Dissertation/Thesis Abstract

Live -cell transforms between calcium transients and FRET responses for troponin C-based calcium sensors: Their application to probe calcium in the calcium channel nanodomain
by Tay, LaiHock, Ph.D., The Johns Hopkins University, 2008, 125; 3309816
Abstract (Summary)

Ca2+ signals within nanometers of the pore of a Ca 2+ channel effect numerous Ca2+-sensitive processes. Unfortunately, direct measurement of such nanodomain Ca2+ has been difficult because these transients are beyond the optical resolution of light microscopy, and are kinetically rapid. Here, we attempt to resolve nanodomain Ca2+ at the cytoplasmic mouth of CaV2.2 (N-type) channels using a genetically encoded Ca2+ indicator (GECI) as a 'near-field' sensor. GECIs promise sustained in vivo detection of Ca2+ signals but they are sometimes challenged by inconsistent performance and often have slow kinetic responsiveness. The former challenge may arise because most sensors employ calmodulin (CaM) as the Ca2+-sensing module, such that interference via endogenous CaM may result. One class of sensors that could minimize this concern utilizes troponin C (TnC) as the Ca2+ sensor. Here, we therefore probed the reliability and kinetics of two TnC-based sensors (TN-L15 and TN-XL) within cardiac myocytes. These cells furnished substantial endogenous CaM levels and fast reproducible Ca2+ transients for testing sensor kinetics. TN-L15 and TN-XL showed highly reproducible responses but were kinetically slow relative to the rapid Ca2+ transients that accompany channel openings. Eventually, we chose to focus on TN-XL which has better kinetic performance and dynamic range than TN-L15. We therefore made CaV2.2/TN-XL fusions which showed normal electrophysiology and Ca2+ sensitivity at the surface membrane. We further tested the potential of TN-XL as a 'near-field' sensor by performing simultaneous patch-clamp electrophysiological recordings and TIRF imaging of HEK293 cells expressing CaV2.2/TN-XL channels in low intracellular buffering of 1 mM EGTA. The slow but reproducible TN-XL response observed in myocytes, together with the sensor response in 1 mM EGTA, helped define a 'forward transform' mapping Ca2+ transients to a TN-XL optical FRET readout. To probe channel nanodomain Ca2+, we recorded whole-cell currents of CaV2.2/TN-XL channels, along with the corresponding TN-XL readouts in high intracellular buffering of 10 mM EGTA that should restrict Ca2+ elevations to regions surrounding the pore of channels. The kinetics of TN-XL responses were modeled using the 'forward transform', and the analysis revealed underlying Ca2+ transients reaching more than 25-50 μM, in line with past theoretical estimates.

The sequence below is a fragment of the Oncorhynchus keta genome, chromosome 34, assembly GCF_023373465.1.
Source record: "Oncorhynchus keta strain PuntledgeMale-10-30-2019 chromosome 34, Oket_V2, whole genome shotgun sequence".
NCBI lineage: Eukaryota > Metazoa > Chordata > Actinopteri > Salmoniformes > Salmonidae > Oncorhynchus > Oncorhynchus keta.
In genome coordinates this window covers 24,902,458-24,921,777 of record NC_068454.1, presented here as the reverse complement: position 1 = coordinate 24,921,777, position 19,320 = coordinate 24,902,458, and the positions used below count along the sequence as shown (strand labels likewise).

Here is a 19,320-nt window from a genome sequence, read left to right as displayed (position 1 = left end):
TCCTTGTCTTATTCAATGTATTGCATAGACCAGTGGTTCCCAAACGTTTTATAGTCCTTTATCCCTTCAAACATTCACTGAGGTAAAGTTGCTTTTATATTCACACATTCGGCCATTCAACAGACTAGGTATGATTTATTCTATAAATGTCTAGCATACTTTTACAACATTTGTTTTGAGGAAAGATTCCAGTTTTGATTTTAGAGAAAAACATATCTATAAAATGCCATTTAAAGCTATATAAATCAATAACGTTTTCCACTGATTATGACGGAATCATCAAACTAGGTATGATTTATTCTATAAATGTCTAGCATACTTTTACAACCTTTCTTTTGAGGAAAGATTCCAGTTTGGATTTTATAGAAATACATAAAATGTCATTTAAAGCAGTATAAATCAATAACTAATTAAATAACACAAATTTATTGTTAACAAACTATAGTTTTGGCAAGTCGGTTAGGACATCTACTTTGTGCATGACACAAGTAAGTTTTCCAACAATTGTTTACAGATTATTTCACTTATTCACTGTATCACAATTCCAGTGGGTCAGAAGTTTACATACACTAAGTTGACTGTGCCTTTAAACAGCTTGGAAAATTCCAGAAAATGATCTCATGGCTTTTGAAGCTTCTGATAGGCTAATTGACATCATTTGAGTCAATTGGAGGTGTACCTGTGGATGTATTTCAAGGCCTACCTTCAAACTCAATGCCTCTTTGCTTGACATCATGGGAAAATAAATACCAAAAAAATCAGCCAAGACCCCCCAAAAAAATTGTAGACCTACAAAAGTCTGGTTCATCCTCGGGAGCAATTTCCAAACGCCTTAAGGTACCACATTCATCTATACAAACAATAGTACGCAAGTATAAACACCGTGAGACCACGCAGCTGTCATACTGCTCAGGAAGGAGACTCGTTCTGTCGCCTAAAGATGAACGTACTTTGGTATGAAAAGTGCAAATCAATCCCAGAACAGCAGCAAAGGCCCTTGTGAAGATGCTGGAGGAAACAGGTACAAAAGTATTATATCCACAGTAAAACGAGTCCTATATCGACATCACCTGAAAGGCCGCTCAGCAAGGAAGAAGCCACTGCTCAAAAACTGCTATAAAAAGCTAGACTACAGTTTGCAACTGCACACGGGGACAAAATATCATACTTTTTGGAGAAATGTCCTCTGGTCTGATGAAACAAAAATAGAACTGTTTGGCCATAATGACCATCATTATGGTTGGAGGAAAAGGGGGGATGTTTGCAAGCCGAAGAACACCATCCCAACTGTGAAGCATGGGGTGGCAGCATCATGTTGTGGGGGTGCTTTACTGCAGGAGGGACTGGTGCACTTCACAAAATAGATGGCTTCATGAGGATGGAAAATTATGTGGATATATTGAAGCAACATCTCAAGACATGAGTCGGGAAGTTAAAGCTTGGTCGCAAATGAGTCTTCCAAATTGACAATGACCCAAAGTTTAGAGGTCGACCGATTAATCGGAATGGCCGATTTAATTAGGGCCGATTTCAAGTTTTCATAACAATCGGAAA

Indexing (document details)
Advisor: Yue, David
School: The Johns Hopkins University
School Location: United States -- Maryland
Source: DAI-B 69/04, Dissertation Abstracts International
Subjects: Neurosciences, Biomedical engineering
Keywords: Calcium channel, Calcium sensors, Calcium transients, Live-cell transforms, Nanodomain, Troponin
Publication Number: 3309816
ISBN: 9780549578444
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